Immunoglobulin G glycosylation and clinical outcome in rheumatoid arthritis during pregnancy.
Alavi A., Arden N., Spector TD., Axford JS.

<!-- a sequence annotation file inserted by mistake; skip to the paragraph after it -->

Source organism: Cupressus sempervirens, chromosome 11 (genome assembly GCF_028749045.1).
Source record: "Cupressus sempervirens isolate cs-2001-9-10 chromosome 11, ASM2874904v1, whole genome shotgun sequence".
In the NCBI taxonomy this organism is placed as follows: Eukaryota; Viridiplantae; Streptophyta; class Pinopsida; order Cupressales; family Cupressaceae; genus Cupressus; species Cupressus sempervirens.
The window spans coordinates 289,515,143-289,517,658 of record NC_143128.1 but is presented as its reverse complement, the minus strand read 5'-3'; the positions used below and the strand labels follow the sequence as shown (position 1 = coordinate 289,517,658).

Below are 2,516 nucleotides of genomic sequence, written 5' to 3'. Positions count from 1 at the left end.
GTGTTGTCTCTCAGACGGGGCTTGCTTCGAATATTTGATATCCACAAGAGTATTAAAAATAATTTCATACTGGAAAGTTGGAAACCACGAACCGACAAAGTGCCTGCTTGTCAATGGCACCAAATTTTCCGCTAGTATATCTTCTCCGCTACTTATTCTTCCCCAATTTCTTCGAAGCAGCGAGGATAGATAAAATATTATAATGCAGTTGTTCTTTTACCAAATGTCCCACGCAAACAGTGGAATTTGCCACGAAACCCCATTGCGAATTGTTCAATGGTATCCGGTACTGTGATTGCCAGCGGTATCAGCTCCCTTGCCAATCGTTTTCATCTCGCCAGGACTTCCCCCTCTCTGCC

OBJECTIVE: To determine whether clinical outcome during pregnancy in rheumatoid arthritis (RA) is associated with changes in the levels of exposed immunoglobulin G (IgG) terminal sugars. METHODS: Serum IgG glycosylation from 23 pregnant patients with RA was analyzed during the prenatal, antenatal, and post-partum periods. Patients were randomly selected on the basis of whether they achieved spontaneous remission (n = 11) or did not remit (n = 12); of the latter group 6 patients experienced a relapse in disease activity. Levels of exposed terminal IgG sugars, galactose (Gal), N-acetylglucosamine (GlcNAc), and sialic acid (SA), were estimated in a lectin binding assay using Ricinis (communis, Bandeiraea simplicifolia II, and Sambucus nigra, respectively. RESULTS: Exposed Gal levels increased (p<0.02) and GlcNAc levels decreased (p<0.05) in the antenatal period, and returned to preconception levels during post-partum. GlcNAc rebound was instantaneous (p<0.005), whereas Gal remained high for a further 10 weeks. SA did not undergo any major changes. Remission was associated with an earlier and significantly greater antenatal reduction in GlcNAc (2nd and 3rd trimester; p<0.02) in comparison to the groups that did not experience a decrease in disease activity. Analysis of individual IgG samples during the first trimester revealed a significant negative correlation between Gal and GlcNAc in the remission group (r = -0.80; p<0.05), which was opposite to that found in the relapse group (r = +0.87; p<0.03). There was no significant difference between the groups with regard to the timing and/or incidence of a post-partum flare of disease. CONCLUSION: Temporal changes in the levels of IgG terminal sugars, in particular exposed GlcNAc, are integrally associated with the clinical manifestation of RA in pregnancy. Generation of IgG sugar micro-heterogeneity is complex and understanding it may help unravel pathogenic features associated with RA.